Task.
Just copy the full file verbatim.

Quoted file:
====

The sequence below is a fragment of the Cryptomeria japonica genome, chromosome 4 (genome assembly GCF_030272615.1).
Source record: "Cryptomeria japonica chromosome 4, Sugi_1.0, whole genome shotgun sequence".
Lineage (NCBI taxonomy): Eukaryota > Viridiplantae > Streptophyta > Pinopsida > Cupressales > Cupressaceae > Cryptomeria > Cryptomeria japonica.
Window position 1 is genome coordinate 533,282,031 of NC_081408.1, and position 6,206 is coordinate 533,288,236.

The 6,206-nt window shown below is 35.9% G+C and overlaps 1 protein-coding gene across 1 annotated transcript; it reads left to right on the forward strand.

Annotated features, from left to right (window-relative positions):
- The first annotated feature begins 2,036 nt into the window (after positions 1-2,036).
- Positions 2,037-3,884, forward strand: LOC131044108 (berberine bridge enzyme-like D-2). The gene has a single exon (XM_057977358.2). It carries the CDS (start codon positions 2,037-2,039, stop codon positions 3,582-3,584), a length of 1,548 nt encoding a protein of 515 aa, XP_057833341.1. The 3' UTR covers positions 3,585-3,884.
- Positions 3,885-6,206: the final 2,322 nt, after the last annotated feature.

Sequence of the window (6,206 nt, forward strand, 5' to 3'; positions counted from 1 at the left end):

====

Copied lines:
The sequence below is a fragment of the Cryptomeria japonica genome, chromosome 4 (genome assembly GCF_030272615.1).
Source record: "Cryptomeria japonica chromosome 4, Sugi_1.0, whole genome shotgun sequence".
Lineage (NCBI taxonomy): Eukaryota > Viridiplantae > Streptophyta > Pinopsida > Cupressales > Cupressaceae > Cryptomeria > Cryptomeria japonica.
Window position 1 is genome coordinate 533,282,031 of NC_081408.1, and position 6,206 is coordinate 533,288,236.

The 6,206-nt window shown below is 35.9% G+C and overlaps 1 protein-coding gene across 1 annotated transcript; it reads left to right on the forward strand.

Annotated features, from left to right (window-relative positions):
- The first annotated feature begins 2,036 nt into the window (after positions 1-2,036).
- Positions 2,037-3,884, forward strand: LOC131044108 (berberine bridge enzyme-like D-2). The gene has a single exon (XM_057977358.2). It carries the CDS (start codon positions 2,037-2,039, stop codon positions 3,582-3,584), a length of 1,548 nt encoding a protein of 515 aa, XP_057833341.1. The 3' UTR covers positions 3,585-3,884.
- Positions 3,885-6,206: the final 2,322 nt, after the last annotated feature.

Sequence of the window (6,206 nt, forward strand, 5' to 3'; positions counted from 1 at the left end):